Beauty is everywhere in Steph Knipe’s project as Adult Mom. It’s nervous beauty. It’s beauty that wants you to know that everything will be just fine, maybe not today or tomorrow or in a month but eventually. It’s music that celebrates the idea that healing is a never-ending practice—it’s ritual and not optional. For Adult Mom, this kind of healing comes in endless iterations—a need to heal from trauma, from shitty relationships, from having people ignore your queerness and writing you off completely.
When Adult Mom make these emblems of beauty, healing and survival central to their praxis something wonderful happens. These things become their music. They become the songs you listen to on the subway late at night or first thing in the morning when you walk out of your house and into the day, anxiously trying to find your footing both physically and emotionally. The songs they write are the kinds of sounds that stay inside your head and help you find the headspace to breathe. They are ephemeral and diaristic ways of learning how to be ok again.
In the band’s sophomore record Soft Spots, we get to enter a world that sounds like a list of notes and reminders you tell yourself when things aren’t so great. It’s an album full of different avenues to approach the parts of life that are shitty but also the parts of life that feel like magic. It’s an album that is dyadic: it’s as much about bliss and comfort as it is about coping through humor and being genuinely mad at someone. To learn a little more about the kinds of feelings, landmarks and sounds that went into making this album we chatted a little bit with Steph over Skype.
I want to start really generally with the album and some of the things I really loved about it, which is that a lot of the tracks that you wrote deal with these really nice validating adjectives, like being very tender or soft or ephemeral. I guess I’m wondering why those words in particular are important to you in life and in the songs that you write?
I was writing my senior thesis at the same time that I was writing a lot of these songs and was writing a lot about affect and ephemerality and stuff like and so it was really locked in my brain. I was focusing a lot on human emotions—I don’t want to bore you with the theory—so through my writing for my academic stuff I realized there was a bridge with my songwriting. I wanted to focus a lot on the words like that, that I think about all the time when I’m writing my academic stuff or in my prose and was like why can’t I bring that into the songwriting, because those words are super important to me. Softness and tenderness and ephemeralness and all of those words are super hard to understand because they are all very fleeting and weird and strange so it was fun to talk about and like parse through.
Can you talk a little bit more about that bridge?
Like between Prose and songwriting? There’s this definite bridge—I think with songwriting I used to feel like was just like “Oh, this is like the first thing that I need to like spew on a page.” A lot of times I used to feel like “Ok, this is how I’m feeling, this what I am going to write and this is how I can perform it.” With prose there has always been this editing layer. I mean it becomes more thought through in a way because it’s longer, there’s a lot more that you can fit in prose than in a song.
I realized eventually that no, they are actually like exactly the same; it’s just formatted differently. I feel like the bridge comes because there is like a similar care you can take for all of your art-making practices. There’s a certain editor’s eye that you have to have with all of your art making.
Another one of the things I really like about the stuff on this album and just the music you write in general is that you always write these lyrics that feel really personal to me but they’re also like so funny and very relatable and I’m wondering is humor is something you are always trying to inject into your songwriting?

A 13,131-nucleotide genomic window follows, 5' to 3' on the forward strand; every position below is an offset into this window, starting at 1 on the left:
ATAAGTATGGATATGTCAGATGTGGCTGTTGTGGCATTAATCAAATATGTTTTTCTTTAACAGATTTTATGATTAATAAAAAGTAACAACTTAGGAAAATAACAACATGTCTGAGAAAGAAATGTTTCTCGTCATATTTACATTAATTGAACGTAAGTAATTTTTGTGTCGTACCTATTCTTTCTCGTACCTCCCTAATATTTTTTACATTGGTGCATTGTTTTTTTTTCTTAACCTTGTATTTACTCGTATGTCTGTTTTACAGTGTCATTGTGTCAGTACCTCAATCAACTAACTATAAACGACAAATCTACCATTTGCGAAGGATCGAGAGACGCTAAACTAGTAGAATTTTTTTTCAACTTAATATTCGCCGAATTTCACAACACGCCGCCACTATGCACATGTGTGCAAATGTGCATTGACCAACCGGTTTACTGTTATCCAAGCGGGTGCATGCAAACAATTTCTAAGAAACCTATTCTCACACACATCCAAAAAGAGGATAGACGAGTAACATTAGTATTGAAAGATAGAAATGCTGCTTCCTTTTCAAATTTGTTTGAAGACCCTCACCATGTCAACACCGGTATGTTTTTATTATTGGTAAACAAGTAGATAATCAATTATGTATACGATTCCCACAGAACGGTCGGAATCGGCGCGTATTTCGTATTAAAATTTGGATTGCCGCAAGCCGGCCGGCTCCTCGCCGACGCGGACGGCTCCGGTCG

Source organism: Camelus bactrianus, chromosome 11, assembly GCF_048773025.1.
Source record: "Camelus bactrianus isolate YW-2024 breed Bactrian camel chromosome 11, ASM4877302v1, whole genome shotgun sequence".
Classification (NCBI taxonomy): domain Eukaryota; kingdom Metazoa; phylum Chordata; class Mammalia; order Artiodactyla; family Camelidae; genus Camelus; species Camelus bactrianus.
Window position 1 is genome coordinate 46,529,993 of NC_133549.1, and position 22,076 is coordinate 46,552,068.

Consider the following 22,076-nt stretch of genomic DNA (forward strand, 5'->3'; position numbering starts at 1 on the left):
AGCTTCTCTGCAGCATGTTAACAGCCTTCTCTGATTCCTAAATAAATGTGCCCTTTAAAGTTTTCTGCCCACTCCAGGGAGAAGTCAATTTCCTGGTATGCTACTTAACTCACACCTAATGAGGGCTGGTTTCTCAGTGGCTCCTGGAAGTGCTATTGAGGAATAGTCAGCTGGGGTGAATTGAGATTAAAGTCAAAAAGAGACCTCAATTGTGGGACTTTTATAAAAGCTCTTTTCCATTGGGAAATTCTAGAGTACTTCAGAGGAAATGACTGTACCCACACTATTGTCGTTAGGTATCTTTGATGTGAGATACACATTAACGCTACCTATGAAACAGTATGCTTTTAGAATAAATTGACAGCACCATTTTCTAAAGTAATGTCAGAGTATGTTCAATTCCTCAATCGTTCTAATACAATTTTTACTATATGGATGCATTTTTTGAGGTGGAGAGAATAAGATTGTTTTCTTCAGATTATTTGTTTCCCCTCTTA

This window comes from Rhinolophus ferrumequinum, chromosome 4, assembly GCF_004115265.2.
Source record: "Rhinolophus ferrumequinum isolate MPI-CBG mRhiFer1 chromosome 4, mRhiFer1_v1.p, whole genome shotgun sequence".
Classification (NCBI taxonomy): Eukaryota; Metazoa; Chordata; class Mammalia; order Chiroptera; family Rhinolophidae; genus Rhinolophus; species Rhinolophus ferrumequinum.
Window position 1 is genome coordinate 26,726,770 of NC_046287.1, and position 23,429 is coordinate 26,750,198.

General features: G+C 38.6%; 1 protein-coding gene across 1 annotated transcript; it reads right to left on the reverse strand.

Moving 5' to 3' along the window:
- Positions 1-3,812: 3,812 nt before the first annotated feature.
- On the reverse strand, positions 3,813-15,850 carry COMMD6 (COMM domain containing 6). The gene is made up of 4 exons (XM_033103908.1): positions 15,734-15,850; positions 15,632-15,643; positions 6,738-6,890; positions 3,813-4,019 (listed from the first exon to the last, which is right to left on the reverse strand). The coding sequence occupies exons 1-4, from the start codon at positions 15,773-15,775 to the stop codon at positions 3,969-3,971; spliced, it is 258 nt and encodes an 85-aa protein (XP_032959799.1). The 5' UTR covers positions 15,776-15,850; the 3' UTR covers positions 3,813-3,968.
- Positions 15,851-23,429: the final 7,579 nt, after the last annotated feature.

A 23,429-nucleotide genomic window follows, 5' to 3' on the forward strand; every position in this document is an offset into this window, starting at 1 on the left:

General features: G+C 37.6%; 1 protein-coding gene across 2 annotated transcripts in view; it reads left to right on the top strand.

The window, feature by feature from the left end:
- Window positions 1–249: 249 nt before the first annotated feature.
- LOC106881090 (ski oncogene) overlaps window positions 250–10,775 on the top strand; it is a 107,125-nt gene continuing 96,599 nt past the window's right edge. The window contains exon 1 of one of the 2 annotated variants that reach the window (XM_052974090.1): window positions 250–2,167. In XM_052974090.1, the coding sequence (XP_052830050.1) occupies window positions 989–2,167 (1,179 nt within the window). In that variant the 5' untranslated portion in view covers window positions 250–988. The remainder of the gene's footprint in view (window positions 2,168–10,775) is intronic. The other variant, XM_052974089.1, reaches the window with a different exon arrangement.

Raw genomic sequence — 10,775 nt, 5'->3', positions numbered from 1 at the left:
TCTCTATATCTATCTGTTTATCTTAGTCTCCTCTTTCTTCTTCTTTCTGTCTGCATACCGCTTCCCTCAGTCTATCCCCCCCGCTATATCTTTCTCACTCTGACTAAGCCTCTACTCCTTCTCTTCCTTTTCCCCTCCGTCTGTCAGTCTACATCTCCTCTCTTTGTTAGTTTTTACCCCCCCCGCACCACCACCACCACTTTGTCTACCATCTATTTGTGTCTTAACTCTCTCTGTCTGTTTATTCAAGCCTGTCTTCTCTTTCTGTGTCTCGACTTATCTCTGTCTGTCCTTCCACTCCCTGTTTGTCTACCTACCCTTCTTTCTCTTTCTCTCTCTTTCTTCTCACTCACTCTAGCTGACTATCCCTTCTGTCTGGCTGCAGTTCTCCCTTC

I don’t know, I think humor is so cool, I feel with songs you can get away with so much, with comedy because it’s like cheeky, you can be cheeky! I don’t know I like to be cheeky! I feel like when I put funny lyrics into a song, I’m doing like the Parks and Rec looking into the camera thing. Really serious stuff is serious but also like I’m a person and have the need to be able to process this in a way that I can process it so I do definitely think about that.
Can you give an example of a song where you were kind of thinking about that?
“Full Screen,” for sure, I remember I was not listening in class and wrote down in my journal, “Do you full screen your porn?” I was like, that’s such a funny lyric! But also like that’s so real, I gotta put that—that’s going to be the first line of the song or something.
That’s so brilliant.
I feel like there aren’t many pithy ones on this album…I don’t know…with that one in particular I had kind of written the rest of the song already about like how hard it is dating someone who doesn’t like care about you, like projects on to you and creates this fantasy person, I was really upset about it and was like “Well, this dude sucks and loves porn so like lets work that in. I feel like it’s always a reality check, a mood lightener.
Yeah it’s like very very self-deprecating but in a real way that’s also not self-deprecating? I also feel that way when I read your twitter like I feel like your twitter is one of my favorite twitter accounts. I don’t know I want to ask you about twitter to be totally honest! How is social media influencing the things you’re doing these days?
I don’t know. Twitter is crazy! I used to be a Tumblr person. I didn’t have a huge following but I was like obsessed with Tumblr. I would try like really really hard to be funny on Tumblr. I was in this like network of people who were so funny so I was performing like all the time. I got Tumblr when I was like fourteen and would go to like Tumblr meetups and stuff? Tumblr is the reason I feel like Adult Mom got any at all because at a point Tumblr was like the Bandcamp community you know?
With twitter, I noticed that like a lot of my friends were posting on there and then I was like ok! One day I just changed my personal twitter to Adult Mom and for some reason it really helped our band? Or I don’t know if it has helped our band or like demoralized our presence like I can’t tell at this point! But it’s definitely weird there are like these crazy people that start following you—like musicians you’ve looked up to for your whole life that one day like fave your tweet and start following you, like what the fuck? And so like it can be this weird networking thing, it offers a way to be like “Oh! I can actually connect with people like that, I’m not just going to email out of the blue.”